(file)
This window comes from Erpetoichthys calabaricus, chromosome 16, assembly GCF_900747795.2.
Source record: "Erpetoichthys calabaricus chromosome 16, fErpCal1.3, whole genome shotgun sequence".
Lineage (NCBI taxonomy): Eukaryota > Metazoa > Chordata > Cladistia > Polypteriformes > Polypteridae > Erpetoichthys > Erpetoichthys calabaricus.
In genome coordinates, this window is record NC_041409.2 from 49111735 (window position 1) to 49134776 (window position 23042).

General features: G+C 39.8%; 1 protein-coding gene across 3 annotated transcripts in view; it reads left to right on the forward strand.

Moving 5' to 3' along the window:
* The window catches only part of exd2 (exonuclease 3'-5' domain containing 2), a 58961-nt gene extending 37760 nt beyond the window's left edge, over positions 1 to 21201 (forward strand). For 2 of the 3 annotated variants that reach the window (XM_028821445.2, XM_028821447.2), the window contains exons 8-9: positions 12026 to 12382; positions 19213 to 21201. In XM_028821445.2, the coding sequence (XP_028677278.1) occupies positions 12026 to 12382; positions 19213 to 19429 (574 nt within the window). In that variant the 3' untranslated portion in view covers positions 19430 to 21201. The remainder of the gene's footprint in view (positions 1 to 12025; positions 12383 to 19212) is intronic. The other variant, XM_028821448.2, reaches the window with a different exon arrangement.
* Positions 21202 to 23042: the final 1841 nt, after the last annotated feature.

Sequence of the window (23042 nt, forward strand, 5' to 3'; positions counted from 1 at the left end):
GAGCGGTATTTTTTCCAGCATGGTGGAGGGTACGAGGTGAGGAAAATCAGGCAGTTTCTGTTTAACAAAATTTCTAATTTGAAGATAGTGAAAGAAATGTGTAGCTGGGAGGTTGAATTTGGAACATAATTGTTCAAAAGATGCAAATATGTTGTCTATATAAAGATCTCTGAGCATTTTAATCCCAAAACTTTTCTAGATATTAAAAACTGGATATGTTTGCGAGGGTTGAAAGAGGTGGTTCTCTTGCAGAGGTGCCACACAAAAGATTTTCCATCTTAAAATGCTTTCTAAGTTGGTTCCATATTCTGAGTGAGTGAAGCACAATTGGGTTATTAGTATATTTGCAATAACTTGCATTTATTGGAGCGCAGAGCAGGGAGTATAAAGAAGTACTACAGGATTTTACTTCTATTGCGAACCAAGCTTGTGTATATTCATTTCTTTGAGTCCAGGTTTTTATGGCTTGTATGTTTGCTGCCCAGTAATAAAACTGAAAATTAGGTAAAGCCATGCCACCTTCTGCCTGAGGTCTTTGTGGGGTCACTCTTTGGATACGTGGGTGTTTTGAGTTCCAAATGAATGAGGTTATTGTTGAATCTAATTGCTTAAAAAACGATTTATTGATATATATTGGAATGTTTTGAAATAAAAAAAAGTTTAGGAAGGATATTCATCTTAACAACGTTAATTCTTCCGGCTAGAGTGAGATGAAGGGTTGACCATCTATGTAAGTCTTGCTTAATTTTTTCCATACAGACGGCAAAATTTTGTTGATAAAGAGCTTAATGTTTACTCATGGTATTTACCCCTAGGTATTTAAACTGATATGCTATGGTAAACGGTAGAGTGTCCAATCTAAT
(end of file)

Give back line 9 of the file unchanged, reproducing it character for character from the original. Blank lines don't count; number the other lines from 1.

Sequence of the window (23042 nt, forward strand, 5' to 3'; positions counted from 1 at the left end):